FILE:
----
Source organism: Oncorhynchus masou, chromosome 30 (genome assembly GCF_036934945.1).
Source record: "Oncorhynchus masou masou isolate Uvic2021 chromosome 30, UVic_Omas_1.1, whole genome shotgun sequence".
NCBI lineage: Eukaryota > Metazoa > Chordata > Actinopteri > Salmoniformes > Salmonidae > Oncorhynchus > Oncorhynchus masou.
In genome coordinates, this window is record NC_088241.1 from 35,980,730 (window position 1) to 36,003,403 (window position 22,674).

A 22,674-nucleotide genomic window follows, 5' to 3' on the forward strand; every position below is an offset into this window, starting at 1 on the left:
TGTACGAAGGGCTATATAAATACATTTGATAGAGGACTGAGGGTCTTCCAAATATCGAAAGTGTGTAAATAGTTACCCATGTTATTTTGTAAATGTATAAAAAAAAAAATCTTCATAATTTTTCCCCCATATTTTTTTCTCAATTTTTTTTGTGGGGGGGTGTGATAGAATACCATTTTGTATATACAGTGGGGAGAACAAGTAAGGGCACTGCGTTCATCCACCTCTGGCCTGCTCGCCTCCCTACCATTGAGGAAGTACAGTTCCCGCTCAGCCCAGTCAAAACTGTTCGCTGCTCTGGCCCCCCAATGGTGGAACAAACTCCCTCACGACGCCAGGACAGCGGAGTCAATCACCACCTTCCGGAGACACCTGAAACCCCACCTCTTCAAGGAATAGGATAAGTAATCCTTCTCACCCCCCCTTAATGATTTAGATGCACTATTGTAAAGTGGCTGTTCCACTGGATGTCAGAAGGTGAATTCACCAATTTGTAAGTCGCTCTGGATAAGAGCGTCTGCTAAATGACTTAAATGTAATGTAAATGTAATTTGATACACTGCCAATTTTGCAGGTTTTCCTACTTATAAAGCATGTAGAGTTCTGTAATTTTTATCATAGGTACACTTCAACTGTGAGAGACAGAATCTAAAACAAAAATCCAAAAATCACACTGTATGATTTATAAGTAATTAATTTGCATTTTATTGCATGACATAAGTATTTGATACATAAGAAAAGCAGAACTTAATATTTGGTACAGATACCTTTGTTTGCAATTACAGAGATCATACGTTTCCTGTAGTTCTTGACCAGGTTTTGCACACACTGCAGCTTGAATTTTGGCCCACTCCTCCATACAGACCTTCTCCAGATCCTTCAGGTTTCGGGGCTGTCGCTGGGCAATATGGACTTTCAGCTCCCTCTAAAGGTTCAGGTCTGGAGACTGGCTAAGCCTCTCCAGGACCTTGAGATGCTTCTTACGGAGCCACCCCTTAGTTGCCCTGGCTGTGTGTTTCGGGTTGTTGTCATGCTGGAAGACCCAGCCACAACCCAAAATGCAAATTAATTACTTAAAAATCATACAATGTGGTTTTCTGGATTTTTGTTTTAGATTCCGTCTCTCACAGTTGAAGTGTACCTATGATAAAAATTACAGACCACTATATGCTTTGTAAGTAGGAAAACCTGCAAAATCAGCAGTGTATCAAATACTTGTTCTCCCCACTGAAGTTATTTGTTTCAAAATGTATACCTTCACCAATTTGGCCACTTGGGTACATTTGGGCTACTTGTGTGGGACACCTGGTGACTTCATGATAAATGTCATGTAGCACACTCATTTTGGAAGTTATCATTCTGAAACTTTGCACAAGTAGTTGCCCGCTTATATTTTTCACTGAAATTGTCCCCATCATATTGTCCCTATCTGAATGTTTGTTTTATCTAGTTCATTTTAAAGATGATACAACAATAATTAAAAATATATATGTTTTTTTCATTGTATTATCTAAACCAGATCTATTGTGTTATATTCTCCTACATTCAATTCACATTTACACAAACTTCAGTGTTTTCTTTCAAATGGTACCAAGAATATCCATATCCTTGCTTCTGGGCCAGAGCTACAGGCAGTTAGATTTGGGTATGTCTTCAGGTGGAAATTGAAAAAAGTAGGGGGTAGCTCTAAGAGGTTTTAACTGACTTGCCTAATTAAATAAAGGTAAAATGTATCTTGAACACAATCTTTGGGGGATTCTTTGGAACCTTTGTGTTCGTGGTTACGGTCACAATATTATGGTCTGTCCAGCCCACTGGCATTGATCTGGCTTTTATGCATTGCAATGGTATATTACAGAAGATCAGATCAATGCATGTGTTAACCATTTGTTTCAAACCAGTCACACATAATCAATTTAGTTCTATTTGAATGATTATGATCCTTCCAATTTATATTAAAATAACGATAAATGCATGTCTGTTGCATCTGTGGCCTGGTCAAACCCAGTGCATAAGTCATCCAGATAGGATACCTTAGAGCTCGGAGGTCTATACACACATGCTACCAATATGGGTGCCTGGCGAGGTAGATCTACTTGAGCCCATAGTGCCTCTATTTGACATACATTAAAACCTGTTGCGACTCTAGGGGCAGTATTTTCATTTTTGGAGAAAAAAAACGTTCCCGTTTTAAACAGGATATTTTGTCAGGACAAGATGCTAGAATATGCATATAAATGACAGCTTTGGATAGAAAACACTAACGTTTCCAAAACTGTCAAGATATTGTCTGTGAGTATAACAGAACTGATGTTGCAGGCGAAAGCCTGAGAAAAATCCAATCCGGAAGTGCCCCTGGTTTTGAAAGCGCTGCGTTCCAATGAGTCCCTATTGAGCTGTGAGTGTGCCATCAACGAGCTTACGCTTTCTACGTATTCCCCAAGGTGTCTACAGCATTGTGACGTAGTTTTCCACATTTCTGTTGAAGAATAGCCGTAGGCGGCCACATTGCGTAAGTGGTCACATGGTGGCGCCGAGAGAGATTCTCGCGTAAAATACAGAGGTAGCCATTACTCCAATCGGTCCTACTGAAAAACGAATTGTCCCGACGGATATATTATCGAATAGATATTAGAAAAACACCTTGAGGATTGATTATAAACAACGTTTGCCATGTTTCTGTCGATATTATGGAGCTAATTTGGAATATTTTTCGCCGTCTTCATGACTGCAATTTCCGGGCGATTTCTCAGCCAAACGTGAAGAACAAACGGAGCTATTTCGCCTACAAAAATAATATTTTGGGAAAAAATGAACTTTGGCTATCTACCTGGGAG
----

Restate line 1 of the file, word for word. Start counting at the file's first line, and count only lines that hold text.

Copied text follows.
Source organism: Oncorhynchus masou, chromosome 30 (genome assembly GCF_036934945.1).